• Misappropriation: Any dishonest or fraudulent act which includes such things as:
  1. Unauthorized use, taking, or destruction of University property for personal gain, or to purposely deprive the University of its use;
  2. Forgery or alteration of checks, drafts, promissory notes, and securities;
  3. Any taking or unauthorized use of University funds, securities, supplies, or any other asset;
  4. Forgery or alteration of policy-related items, such as loans, assignments, changes in beneficiaries, etc.;
  5. Any irregularity in the handling or reporting of cash transactions;
  6. Fraudulent or conflict of interest decisions which result in financial loss to the University; or
  7. Any similar or related irregularity.

D. Preliminary Investigations

The Director shall initiate a preliminary investigation of any reported or suspected misconduct to verify that there is substance in fact to the suspected irregularity and whether the University has sustained any actual losses. In conducting this preliminary investigation, the Director shall gather sufficient information to identify the University function, activity, department, or unit involved; the individual(s) involved; and the estimated magnitude of any loss.

During the course of the preliminary investigation the Director of Internal Audit may, where appropriate:
  • Identify each account or set of related accounts that were, or could be used in or affected by the defalcation, and determine the purpose of each account and how it can be used;
  • Identify the types of transactions/documents used to make entries, adjustments, and/or inquiries against each account and who may initiate and authorize such transactions/documents;
  • Determine the source of funds involved in the fraudulent activity;
  • Determine whether the University function, activity, department, or unit involved has experienced unusual or unexplained losses in the recent past;
  • Determine the types of questionable activities that have occurred, may be occurring, or could occur, how the possible irregularities were committed, all likely means of conducting the alleged activities, and the personnel potentially involved;
  • Determine the types of questionable activities that have occurred, may be occurring, or could occur, how the possible irregularities were committed, all likely means of conducting the alleged activities, and the personnel potentially involved;
  • Determine the degree of reliance which should be placed on existing internal controls, and the extent of testing required;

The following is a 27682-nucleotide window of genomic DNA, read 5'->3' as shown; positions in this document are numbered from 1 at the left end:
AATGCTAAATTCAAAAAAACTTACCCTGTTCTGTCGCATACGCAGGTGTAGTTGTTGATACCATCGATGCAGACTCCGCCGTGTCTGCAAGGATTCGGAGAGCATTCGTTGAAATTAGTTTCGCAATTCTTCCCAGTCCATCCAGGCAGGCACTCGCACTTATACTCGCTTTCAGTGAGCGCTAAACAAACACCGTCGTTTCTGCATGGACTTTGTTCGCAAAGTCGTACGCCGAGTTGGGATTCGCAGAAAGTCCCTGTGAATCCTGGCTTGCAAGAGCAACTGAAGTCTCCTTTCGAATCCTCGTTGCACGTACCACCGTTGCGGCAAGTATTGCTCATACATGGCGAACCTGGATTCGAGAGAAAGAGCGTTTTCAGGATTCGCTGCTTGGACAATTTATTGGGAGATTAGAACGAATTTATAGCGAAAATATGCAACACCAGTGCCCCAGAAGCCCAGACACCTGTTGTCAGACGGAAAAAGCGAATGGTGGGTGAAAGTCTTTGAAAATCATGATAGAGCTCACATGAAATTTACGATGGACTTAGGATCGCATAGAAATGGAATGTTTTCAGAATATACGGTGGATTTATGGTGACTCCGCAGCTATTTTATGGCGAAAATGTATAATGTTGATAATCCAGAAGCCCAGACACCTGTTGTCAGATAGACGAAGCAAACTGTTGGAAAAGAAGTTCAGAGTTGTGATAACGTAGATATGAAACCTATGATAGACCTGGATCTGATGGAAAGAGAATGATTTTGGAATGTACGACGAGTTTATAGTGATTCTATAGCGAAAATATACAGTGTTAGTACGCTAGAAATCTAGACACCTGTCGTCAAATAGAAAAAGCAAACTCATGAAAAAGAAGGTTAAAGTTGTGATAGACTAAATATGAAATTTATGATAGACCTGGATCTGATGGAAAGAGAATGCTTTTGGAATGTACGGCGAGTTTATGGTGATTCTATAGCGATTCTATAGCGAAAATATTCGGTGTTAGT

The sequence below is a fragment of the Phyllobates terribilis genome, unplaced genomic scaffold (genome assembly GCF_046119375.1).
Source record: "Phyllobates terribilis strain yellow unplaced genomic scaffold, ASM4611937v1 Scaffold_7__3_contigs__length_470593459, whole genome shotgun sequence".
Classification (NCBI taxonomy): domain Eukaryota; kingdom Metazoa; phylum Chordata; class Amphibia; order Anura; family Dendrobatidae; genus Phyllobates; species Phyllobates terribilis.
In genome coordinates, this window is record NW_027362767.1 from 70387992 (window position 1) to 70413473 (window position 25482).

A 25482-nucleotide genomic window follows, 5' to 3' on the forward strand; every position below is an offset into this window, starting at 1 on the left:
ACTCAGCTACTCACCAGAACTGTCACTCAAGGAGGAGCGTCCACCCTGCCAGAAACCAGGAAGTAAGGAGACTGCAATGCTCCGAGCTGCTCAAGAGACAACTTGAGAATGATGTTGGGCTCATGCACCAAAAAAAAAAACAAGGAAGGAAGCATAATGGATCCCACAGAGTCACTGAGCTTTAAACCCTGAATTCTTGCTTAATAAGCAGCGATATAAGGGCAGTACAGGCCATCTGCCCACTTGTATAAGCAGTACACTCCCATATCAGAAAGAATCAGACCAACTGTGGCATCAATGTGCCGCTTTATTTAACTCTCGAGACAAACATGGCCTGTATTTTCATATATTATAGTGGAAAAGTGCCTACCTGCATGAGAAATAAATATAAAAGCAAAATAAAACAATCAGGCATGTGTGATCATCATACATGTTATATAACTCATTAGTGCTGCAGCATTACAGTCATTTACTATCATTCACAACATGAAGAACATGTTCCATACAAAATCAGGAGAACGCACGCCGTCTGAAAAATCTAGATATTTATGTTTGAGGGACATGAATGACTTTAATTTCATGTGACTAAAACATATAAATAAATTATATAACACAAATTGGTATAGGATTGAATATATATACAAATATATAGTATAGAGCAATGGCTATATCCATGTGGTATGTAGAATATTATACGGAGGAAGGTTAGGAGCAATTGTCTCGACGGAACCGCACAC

• Conduct a preliminary meeting with the Audit Committee of the Board of Trustees, the President, and other members of senior management, as appropriate.
If the preliminary findings indicate that the available evidence has no substance in fact, the investigation shall be terminated, and the appropriate members of University management will be notified.
If the preliminary findings show the evidence to be of sufficient strength to justify continued investigation or immediate action, a complete audit or investigation shall be conducted by the Director.

E. Investigation

The investigation may be continued to further substantiate the size and type of loss and/or to identify the responsible individuals.
During this phase, the Director must select the specific auditing procedures that in his judgment are necessary to successfully complete the investigation. To facilitate a successful result, the Director may, among other things:
  • Chart the flow of transactions and documents identified during the preliminary investigation and identify key basic control points throughout the flow;
  • Collect all the necessary documents, records, files, and correspondence that will be examined;
  • Copy and catalogue all documents to develop audit workpapers on which to make notations and cross-references;
  • Examine and evaluate the documentation collected, looking specifically for errors, irregularities, alterations, missing documents, and how the documents were processed;
  • Review the budgetary control system in place for developing the budget and assurance of budget compliance; or
  • Evaluate the effectiveness of existing internal controls.
The final responsibility for matters involving a misappropriation of University assets rests with University management. Upon completion of the investigation and/or audit, a written report may be submitted to the Audit Committee of the Board of Trustees and the President. Copies of all such investigation and/or audit reports may also be sent to other members of senior management if appropriate; these reports shall be deemed “confidential,” and the Director shall take appropriate measures to ensure their limited distribution to those individuals with a legitimate business need for possessing the information contained therein.